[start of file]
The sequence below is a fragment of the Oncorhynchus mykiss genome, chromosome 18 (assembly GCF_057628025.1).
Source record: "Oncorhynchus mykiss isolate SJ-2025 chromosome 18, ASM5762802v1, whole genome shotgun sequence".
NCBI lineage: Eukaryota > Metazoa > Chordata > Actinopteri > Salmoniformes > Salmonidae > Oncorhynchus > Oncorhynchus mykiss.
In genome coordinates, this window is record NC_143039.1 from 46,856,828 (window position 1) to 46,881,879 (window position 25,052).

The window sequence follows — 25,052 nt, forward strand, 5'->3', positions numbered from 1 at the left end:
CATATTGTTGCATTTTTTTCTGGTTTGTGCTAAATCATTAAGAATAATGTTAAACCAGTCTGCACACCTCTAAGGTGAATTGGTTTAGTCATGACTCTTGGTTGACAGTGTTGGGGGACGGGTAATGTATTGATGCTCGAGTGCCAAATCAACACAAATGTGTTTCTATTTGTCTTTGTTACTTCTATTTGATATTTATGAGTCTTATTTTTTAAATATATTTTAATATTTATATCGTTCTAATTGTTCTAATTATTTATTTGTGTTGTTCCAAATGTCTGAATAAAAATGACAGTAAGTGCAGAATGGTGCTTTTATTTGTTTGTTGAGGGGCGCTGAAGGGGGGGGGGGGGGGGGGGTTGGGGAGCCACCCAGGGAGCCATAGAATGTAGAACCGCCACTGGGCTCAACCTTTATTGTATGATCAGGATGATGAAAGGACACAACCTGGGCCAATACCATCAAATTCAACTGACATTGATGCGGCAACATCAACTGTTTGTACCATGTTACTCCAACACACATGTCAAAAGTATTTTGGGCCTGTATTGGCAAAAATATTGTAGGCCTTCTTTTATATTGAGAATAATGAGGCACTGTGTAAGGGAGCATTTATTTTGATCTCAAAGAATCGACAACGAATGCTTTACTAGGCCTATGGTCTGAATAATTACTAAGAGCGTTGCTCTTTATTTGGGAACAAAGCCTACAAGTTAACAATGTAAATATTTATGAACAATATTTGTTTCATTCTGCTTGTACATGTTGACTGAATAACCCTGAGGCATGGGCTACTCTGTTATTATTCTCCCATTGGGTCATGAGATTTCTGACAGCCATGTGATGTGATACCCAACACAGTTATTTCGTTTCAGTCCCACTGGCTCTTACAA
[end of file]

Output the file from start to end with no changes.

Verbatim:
The sequence below is a fragment of the Oncorhynchus mykiss genome, chromosome 18 (assembly GCF_057628025.1).
Source record: "Oncorhynchus mykiss isolate SJ-2025 chromosome 18, ASM5762802v1, whole genome shotgun sequence".
NCBI lineage: Eukaryota > Metazoa > Chordata > Actinopteri > Salmoniformes > Salmonidae > Oncorhynchus > Oncorhynchus mykiss.
In genome coordinates, this window is record NC_143039.1 from 46,856,828 (window position 1) to 46,881,879 (window position 25,052).

The window sequence follows — 25,052 nt, forward strand, 5'->3', positions numbered from 1 at the left end:
CATATTGTTGCATTTTTTTCTGGTTTGTGCTAAATCATTAAGAATAATGTTAAACCAGTCTGCACACCTCTAAGGTGAATTGGTTTAGTCATGACTCTTGGTTGACAGTGTTGGGGGACGGGTAATGTATTGATGCTCGAGTGCCAAATCAACACAAATGTGTTTCTATTTGTCTTTGTTACTTCTATTTGATATTTATGAGTCTTATTTTTTAAATATATTTTAATATTTATATCGTTCTAATTGTTCTAATTATTTATTTGTGTTGTTCCAAATGTCTGAATAAAAATGACAGTAAGTGCAGAATGGTGCTTTTATTTGTTTGTTGAGGGGCGCTGAAGGGGGGGGGGGGGGGGGGGTTGGGGAGCCACCCAGGGAGCCATAGAATGTAGAACCGCCACTGGGCTCAACCTTTATTGTATGATCAGGATGATGAAAGGACACAACCTGGGCCAATACCATCAAATTCAACTGACATTGATGCGGCAACATCAACTGTTTGTACCATGTTACTCCAACACACATGTCAAAAGTATTTTGGGCCTGTATTGGCAAAAATATTGTAGGCCTTCTTTTATATTGAGAATAATGAGGCACTGTGTAAGGGAGCATTTATTTTGATCTCAAAGAATCGACAACGAATGCTTTACTAGGCCTATGGTCTGAATAATTACTAAGAGCGTTGCTCTTTATTTGGGAACAAAGCCTACAAGTTAACAATGTAAATATTTATGAACAATATTTGTTTCATTCTGCTTGTACATGTTGACTGAATAACCCTGAGGCATGGGCTACTCTGTTATTATTCTCCCATTGGGTCATGAGATTTCTGACAGCCATGTGATGTGATACCCAACACAGTTATTTCGTTTCAGTCCCACTGGCTCTTACAA